“It is well established that credibility determinations should be left to the trial court, as it is in the best position to observe the personalities and temperaments of the parties and assess their relative credibility when there is conflicting testimony on issues of fact.” In re Marriage of Stoker, 2021 IL App (5th) 200301
The court will pick a value between one expert’s low value and the other expert’s high value.
“Generally, as long as the trial court’s valuation of marital assets is within the range testified to by expert witnesses, it will not ordinarily be disturbed on appeal.” In re Marriage of Heroy, 385 Ill. App. 3d 640, 663 (2008)
The value must reflect what the artwork is worth at the time of the valuation.
“[I]n determining the value of the marital and non-marital property for purposes of dividing the property, has the discretion to use the date of the trial or such other date as agreed upon by the parties, or ordered by the court within its discretion, for purposes of determining the value of assets or property.” 750 ILCS 5/503(f)
An artwork’s capacity to appreciate in value will NOT be considered by an Illinois divorce judge.
“If one spouse is awarded a piece of artwork and the other is awarded a boat of equal value, it is immaterial that the piece of art may appreciate in value and the boat will depreciate. It is the value of the asset at the time of distribution that the circuit court must consider when dividing marital property.” In re Marriage of Abrell, 923 NE 2d 791 – Ill: Supreme Court 2010
It is crucial that the artwork’s value be presented to an Illinois divorce judge for consideration. Otherwise, the court will have to revisit the entire divorce in the future if the artwork gets brought back up.
“A party must present sufficient evidence of the value of the property, and where a party has had a sufficient opportunity to introduce evidence but offers none, that party should not benefit on review from its omission.” In re Marriage of Abu-Hashim, 2014 IL App (1st) 122997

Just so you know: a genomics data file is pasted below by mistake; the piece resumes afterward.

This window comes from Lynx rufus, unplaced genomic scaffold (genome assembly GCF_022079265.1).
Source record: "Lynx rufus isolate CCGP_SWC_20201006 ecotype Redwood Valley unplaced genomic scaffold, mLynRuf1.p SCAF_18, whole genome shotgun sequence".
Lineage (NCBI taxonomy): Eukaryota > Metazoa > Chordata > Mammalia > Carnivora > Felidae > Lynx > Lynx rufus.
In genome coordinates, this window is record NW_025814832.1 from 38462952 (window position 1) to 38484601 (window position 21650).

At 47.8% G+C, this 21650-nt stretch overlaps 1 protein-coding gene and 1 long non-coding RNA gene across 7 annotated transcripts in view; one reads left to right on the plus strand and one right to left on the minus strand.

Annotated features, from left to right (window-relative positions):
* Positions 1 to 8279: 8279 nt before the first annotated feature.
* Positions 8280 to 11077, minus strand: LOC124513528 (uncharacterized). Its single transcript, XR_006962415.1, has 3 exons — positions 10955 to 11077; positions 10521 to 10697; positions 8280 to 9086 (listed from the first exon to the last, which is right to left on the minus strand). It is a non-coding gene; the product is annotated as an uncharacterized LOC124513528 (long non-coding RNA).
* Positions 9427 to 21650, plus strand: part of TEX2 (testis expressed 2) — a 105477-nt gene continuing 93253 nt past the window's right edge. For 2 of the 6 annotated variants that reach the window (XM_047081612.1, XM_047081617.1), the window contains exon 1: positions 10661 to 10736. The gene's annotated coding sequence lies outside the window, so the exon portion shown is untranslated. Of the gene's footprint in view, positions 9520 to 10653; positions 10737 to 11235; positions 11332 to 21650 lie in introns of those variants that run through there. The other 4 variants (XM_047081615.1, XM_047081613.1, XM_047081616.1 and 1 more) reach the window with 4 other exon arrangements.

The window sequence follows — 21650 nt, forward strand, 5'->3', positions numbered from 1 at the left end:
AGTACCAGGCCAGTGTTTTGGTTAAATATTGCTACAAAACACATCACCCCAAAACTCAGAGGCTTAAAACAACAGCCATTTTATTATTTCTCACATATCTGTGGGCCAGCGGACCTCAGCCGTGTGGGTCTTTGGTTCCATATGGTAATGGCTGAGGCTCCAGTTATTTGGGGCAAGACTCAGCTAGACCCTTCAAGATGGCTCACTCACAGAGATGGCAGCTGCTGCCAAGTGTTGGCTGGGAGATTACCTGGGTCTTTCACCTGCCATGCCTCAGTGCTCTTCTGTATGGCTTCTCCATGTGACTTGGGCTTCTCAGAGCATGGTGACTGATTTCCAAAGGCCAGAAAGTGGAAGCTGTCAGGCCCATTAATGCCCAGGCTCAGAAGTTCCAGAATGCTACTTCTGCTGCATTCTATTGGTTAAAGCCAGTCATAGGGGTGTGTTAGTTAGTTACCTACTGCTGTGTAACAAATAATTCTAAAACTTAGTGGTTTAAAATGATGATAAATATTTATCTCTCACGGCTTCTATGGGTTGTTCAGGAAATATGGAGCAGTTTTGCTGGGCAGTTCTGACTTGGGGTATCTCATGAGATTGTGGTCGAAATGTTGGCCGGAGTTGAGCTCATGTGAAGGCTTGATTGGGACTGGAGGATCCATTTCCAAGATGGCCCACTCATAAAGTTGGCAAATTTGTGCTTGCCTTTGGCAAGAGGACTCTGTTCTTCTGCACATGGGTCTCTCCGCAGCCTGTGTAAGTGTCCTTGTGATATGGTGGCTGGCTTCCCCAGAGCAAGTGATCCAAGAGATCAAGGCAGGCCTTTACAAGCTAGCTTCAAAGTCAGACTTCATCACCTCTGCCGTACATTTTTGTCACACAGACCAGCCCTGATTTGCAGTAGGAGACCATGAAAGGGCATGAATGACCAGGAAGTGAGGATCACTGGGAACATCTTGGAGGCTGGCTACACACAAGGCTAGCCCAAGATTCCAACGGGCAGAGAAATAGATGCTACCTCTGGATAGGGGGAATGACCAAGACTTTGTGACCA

“In the absence of evidence of valuation, we do not believe that the division of the parties’ marital property could have been fully determined by the trial court [and, therefore, the issue must be remanded to the trial court].” In re Marriage of Cuisance, 115 Ill. App. 3d 551, 556 (1983)
Tax Consequences Of Selling Art During An Illinois Divorce
If either party to an Illinois divorce keeps an artwork, there is no tax consequence to either party.
“No gain or loss shall be recognized on a transfer of property from an individual to (or in trust for the benefit of)
a former spouse, but only if the transfer is incident to the divorce.” 26 U.S.C. Sec. 1041(a)(2)
If the artwork is agreed to be sold or ordered sold the court must consider “the tax consequences of the property division upon the respective economic circumstances of the parties.” 750 ILCS 5/503(d)
The capital gains tax for art sales at 28% is higher than most other investments.
These capital gains taxes are after an art broker’s commission which can be as high as 25%.
So, a party who is awarded art should remind the judge that the value if sold is considerably lower if taxes and sales commissions are considered.
A judge may retort, “Well, you haven’t sold the artwork, now have you?”
If you own artwork (or any other valuable item that doesn’t have a price certain) and you are getting a divorce in Illinois, contact my Chicago Illinois family law firm to speak with an experienced Illinois divorce attorney.